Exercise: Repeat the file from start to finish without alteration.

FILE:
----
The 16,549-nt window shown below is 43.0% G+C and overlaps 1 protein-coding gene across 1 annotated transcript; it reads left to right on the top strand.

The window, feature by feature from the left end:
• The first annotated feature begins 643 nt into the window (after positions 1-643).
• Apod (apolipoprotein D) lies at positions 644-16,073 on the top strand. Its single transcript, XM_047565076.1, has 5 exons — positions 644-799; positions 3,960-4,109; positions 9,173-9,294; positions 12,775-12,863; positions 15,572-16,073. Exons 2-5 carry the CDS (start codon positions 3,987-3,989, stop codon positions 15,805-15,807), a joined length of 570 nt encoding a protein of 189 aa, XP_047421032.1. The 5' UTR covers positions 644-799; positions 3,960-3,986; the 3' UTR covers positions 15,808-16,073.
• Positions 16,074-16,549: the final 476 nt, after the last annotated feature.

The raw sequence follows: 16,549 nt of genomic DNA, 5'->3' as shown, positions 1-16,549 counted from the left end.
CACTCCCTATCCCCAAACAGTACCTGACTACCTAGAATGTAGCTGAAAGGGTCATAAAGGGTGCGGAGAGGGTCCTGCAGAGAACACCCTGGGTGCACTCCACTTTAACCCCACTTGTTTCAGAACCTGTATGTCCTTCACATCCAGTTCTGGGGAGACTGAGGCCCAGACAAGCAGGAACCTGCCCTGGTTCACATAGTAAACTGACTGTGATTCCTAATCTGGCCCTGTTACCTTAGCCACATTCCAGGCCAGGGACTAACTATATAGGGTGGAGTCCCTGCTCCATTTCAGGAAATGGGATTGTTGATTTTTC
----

The 16,549-nt window shown below is 43.0% G+C and overlaps 1 protein-coding gene across 1 annotated transcript; it reads left to right on the top strand.

The window, feature by feature from the left end:
• The first annotated feature begins 643 nt into the window (after positions 1-643).
• Apod (apolipoprotein D) lies at positions 644-16,073 on the top strand. Its single transcript, XM_047565076.1, has 5 exons — positions 644-799; positions 3,960-4,109; positions 9,173-9,294; positions 12,775-12,863; positions 15,572-16,073. Exons 2-5 carry the CDS (start codon positions 3,987-3,989, stop codon positions 15,805-15,807), a joined length of 570 nt encoding a protein of 189 aa, XP_047421032.1. The 5' UTR covers positions 644-799; positions 3,960-3,986; the 3' UTR covers positions 15,808-16,073.
• Positions 16,074-16,549: the final 476 nt, after the last annotated feature.

The raw sequence follows: 16,549 nt of genomic DNA, 5'->3' as shown, positions 1-16,549 counted from the left end.
CACTCCCTATCCCCAAACAGTACCTGACTACCTAGAATGTAGCTGAAAGGGTCATAAAGGGTGCGGAGAGGGTCCTGCAGAGAACACCCTGGGTGCACTCCACTTTAACCCCACTTGTTTCAGAACCTGTATGTCCTTCACATCCAGTTCTGGGGAGACTGAGGCCCAGACAAGCAGGAACCTGCCCTGGTTCACATAGTAAACTGACTGTGATTCCTAATCTGGCCCTGTTACCTTAGCCACATTCCAGGCCAGGGACTAACTATATAGGGTGGAGTCCCTGCTCCATTTCAGGAAATGGGATTGTTGATTTTTC